I was intrigued by the number of Amazon reviewers who gave The Looking Glass House low star ratings and said the book disappointed them, because it was not what they expected. I think they hoped the biographical reality behind it all would fully match up to the enchantment of the stories.  As a writer myself I feel that knowing the biographical reality behind the creation of a story is interesting but in no way defines or encompasses the created story itself. The curious fact is that I identified at different times in the book with Mrs Liddell, Alice, and Mr Dodgson. I admired and enjoyed the pert outspokenness  in Alice which other readers described as brattishness; and felt I could understand Mr Dodgson’s obsessive love for the company of children, and also Mrs Liddell’s fear of allowing the relationship to develop into Alice’s adolescence, and her sudden urge to banish him from the scene.

Above all the book made me feel that as I child I would love to have had a friend like Mr Dodgson because he was the sort of person children love – quirky, entertaining teasing, quixotic, fun, enigmatic.

“Dream” Book Buyers at Festival of Crafts, Coombe Abbey

Thank you to the “dream buyers” who bought my books on Saturday at the Coombe Abbey Festival of Crafts. 20160910_094309-1 They needed no promotional chat of any kind from me, (which I’ve discovered is counter-productive), studied my banner, reviews and blurbs closely, and recognised that the stories were just their type of thing.20160910_094239-1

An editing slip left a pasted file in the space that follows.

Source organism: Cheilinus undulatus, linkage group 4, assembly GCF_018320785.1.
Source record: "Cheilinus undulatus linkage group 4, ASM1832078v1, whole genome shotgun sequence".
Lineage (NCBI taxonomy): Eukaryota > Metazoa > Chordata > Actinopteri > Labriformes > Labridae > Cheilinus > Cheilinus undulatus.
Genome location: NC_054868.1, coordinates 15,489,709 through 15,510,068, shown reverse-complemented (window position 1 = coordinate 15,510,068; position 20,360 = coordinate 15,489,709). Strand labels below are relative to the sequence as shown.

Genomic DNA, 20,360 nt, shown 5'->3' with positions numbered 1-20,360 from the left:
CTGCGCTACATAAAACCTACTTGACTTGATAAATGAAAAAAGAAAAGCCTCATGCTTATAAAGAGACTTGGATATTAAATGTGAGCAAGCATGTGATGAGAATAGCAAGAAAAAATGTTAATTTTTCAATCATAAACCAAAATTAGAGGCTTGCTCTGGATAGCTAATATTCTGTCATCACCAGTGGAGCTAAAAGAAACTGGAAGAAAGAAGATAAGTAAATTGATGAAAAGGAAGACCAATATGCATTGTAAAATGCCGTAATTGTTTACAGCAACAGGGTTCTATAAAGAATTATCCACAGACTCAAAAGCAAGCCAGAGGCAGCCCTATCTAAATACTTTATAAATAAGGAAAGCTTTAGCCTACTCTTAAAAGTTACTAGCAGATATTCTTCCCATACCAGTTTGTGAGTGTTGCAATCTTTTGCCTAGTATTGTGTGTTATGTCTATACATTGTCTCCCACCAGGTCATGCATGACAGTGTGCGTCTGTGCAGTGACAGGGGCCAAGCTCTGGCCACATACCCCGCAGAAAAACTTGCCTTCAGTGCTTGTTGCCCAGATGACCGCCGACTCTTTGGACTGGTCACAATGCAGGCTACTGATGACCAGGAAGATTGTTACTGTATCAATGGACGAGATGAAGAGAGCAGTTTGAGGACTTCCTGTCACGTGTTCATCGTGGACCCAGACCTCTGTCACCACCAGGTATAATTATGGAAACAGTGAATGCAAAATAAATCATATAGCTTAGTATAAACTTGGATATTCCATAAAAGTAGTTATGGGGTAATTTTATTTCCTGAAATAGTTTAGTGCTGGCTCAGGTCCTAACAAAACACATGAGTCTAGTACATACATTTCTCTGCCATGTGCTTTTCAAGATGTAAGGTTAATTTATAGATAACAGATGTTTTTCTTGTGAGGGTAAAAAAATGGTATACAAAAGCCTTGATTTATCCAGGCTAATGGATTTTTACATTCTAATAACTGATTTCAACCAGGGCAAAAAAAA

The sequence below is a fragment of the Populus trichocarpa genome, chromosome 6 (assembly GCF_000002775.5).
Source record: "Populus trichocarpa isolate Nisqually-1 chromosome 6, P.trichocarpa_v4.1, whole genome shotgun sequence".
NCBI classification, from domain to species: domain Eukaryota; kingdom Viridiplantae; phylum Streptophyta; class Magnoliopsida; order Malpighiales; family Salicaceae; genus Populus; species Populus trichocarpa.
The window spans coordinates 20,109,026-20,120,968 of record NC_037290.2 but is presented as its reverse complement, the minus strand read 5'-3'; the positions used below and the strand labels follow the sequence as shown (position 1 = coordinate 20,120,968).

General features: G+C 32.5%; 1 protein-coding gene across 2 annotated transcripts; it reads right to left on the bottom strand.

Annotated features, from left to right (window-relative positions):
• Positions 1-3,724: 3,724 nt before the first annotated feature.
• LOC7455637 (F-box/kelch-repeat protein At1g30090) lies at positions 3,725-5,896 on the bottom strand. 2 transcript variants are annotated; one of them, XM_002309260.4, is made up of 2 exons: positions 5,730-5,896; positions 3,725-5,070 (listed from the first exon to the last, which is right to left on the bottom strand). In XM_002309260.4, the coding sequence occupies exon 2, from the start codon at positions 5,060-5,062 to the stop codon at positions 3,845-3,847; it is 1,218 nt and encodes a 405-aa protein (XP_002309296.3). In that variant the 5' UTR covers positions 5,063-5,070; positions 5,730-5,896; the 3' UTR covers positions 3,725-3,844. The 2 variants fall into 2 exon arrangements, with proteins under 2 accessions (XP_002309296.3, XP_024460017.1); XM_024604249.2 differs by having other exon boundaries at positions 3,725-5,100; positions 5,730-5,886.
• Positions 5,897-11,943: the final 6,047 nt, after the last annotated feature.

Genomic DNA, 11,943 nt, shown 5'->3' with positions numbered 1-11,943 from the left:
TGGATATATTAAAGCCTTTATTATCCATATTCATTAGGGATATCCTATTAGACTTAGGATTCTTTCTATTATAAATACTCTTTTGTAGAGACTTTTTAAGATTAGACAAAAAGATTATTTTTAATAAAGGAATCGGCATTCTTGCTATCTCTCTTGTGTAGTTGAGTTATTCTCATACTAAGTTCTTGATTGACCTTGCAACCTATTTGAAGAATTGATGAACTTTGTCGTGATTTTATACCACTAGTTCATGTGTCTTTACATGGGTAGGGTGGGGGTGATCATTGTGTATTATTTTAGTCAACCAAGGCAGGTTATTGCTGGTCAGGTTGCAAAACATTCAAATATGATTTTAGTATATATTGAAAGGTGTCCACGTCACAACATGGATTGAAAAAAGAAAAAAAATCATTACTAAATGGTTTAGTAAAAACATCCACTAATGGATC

Abigail, Jamie and I enjoyed our time at the local author stall in the Craft Marquee at the festival despite the rain and damp – though I feared my books might be starting to curl!

 

Thank you too to another stallholder, Holly Webster, who came over to me to look at my books and to chat about her own urban dark fantasy novels. I’ve looked her up on Amazon and  though the horror element in her novel Blood Borne is much  darker than my usual taste, curiosity may lead me to download on my Kindle!

Thank you also to the lady who came over and bought a copy of “Mystical Circles” and said, “I shall read this today and review it tomorrow.”

Now all I need is for buyers like this to be increased a hundredfold!20160910_09395420160910_094001-120160910_094112-1-120160910_094239-1

New Book About Writing, For Aspiring Writers

I’m currently working on a new book about writing, which has the working title of Perilous Path: a Writer’s Journey. The book contains 30 short pieces I’ve published online over the past 6 years, both on ezine articles and on this blog, all on the subject of writing a novel.APS on display on shelf in Warwick Books

Here’s a taster from the book. And below the article I’ve posted the current Contents List of the book. I’d love to know if, having read it, you feel you or an aspiring writer you know might be interested in such a book – and whether you would buy it as a paperback or would find it more appealing as an ebook. Over to you, my online audience, for your views and comments!